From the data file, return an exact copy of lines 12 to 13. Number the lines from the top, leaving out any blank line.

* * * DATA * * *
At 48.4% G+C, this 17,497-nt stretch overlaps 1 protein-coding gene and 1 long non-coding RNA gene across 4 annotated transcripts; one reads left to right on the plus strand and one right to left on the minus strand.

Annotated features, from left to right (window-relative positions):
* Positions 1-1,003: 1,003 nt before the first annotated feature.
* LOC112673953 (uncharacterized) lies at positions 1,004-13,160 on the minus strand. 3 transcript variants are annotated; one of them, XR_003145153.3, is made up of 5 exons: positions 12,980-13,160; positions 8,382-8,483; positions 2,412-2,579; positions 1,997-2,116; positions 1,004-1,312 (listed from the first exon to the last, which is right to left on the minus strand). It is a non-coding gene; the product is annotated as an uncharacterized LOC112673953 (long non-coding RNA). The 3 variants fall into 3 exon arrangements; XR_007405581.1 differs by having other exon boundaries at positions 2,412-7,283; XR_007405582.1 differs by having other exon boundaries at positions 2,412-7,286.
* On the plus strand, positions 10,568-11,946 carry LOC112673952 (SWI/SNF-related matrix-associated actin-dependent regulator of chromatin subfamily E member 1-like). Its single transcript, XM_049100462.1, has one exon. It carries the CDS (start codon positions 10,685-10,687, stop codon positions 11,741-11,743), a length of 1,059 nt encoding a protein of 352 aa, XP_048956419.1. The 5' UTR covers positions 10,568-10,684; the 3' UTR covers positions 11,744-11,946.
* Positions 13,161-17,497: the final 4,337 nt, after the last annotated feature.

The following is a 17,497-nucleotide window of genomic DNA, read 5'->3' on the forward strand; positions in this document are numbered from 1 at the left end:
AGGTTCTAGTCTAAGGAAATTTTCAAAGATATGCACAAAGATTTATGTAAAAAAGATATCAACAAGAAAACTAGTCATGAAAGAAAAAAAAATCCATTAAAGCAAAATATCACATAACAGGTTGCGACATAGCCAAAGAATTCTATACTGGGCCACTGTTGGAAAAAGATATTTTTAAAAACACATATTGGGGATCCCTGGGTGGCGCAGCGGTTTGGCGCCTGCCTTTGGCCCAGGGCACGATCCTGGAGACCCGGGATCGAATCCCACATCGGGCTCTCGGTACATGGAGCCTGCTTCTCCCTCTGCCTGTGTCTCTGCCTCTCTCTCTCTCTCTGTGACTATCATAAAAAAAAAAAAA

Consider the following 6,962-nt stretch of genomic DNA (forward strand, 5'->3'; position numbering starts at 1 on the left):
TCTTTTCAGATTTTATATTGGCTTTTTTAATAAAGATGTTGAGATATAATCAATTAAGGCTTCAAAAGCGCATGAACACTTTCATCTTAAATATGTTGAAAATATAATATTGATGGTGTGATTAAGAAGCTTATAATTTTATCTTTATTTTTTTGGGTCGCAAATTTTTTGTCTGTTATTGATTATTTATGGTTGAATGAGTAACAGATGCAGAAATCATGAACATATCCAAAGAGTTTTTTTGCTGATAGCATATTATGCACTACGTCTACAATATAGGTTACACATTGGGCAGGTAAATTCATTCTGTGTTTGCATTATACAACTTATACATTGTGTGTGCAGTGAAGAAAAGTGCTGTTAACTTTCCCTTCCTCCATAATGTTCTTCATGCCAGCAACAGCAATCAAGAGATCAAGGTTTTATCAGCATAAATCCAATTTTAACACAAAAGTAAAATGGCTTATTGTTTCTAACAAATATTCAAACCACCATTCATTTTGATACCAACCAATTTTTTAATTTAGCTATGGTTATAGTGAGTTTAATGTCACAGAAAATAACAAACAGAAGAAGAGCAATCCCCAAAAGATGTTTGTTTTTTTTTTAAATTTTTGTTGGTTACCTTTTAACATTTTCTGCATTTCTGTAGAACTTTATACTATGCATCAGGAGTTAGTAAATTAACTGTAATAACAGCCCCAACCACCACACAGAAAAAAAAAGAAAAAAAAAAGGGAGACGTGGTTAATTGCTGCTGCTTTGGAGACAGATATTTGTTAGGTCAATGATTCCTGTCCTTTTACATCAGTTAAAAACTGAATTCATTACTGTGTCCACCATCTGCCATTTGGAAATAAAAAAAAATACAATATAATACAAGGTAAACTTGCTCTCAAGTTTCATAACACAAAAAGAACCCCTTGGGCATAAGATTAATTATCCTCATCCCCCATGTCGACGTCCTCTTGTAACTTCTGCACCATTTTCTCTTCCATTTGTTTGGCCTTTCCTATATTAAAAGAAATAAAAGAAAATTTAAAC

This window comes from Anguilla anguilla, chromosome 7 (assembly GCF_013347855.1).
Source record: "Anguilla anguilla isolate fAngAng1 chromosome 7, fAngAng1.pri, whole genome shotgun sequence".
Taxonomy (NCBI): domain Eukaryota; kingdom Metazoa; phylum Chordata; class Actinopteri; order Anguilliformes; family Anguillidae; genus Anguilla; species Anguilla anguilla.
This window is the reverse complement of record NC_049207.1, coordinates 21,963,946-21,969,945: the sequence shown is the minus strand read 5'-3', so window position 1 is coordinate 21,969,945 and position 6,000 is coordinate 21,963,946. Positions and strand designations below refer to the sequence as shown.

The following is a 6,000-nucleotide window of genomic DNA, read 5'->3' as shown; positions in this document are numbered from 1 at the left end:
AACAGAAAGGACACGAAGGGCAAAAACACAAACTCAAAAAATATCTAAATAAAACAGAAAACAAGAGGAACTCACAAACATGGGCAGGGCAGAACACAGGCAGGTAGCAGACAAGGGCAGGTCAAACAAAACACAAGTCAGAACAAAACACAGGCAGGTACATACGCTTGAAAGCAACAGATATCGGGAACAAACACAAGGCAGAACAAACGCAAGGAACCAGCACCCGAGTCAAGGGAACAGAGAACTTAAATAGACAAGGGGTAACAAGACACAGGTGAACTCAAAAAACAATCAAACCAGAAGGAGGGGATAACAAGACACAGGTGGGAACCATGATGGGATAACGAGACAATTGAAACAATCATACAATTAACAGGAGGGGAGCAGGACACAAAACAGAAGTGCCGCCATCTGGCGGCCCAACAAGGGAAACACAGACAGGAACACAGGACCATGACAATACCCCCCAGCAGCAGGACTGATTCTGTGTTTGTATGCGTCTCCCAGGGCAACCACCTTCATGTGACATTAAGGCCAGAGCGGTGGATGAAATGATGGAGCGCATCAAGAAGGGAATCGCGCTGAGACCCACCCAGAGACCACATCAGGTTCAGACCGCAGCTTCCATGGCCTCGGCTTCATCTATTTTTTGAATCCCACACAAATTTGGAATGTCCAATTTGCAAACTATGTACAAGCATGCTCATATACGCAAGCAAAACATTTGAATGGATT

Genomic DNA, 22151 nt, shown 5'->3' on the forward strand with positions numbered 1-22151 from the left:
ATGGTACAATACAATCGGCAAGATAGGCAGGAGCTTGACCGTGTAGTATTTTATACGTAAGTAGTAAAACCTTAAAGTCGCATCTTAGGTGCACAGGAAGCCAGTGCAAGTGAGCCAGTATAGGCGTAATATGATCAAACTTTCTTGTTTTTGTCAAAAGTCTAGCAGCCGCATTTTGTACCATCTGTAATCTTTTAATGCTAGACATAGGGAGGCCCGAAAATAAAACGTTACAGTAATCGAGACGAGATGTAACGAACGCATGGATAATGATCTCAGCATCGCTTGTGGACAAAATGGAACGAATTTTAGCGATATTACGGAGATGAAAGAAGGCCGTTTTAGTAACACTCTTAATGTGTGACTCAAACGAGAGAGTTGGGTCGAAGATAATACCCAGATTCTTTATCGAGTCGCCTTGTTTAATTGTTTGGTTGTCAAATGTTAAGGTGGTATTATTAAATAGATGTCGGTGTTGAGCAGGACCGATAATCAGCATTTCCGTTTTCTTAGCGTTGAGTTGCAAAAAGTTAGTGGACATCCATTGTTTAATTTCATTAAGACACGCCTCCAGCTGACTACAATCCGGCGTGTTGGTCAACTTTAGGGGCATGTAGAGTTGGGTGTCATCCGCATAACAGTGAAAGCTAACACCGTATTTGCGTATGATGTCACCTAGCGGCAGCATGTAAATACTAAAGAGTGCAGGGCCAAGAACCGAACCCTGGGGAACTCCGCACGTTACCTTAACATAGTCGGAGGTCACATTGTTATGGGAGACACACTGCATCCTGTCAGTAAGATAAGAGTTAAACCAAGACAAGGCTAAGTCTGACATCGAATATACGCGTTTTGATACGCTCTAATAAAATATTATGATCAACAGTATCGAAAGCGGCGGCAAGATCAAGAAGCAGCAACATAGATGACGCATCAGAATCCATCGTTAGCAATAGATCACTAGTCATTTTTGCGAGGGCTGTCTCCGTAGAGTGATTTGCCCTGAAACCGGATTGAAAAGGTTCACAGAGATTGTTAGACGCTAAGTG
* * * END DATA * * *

Source record: "Anguilla anguilla isolate fAngAng1 chromosome 7, fAngAng1.pri, whole genome shotgun sequence".
Taxonomy (NCBI): domain Eukaryota; kingdom Metazoa; phylum Chordata; class Actinopteri; order Anguilliformes; family Anguillidae; genus Anguilla; species Anguilla anguilla.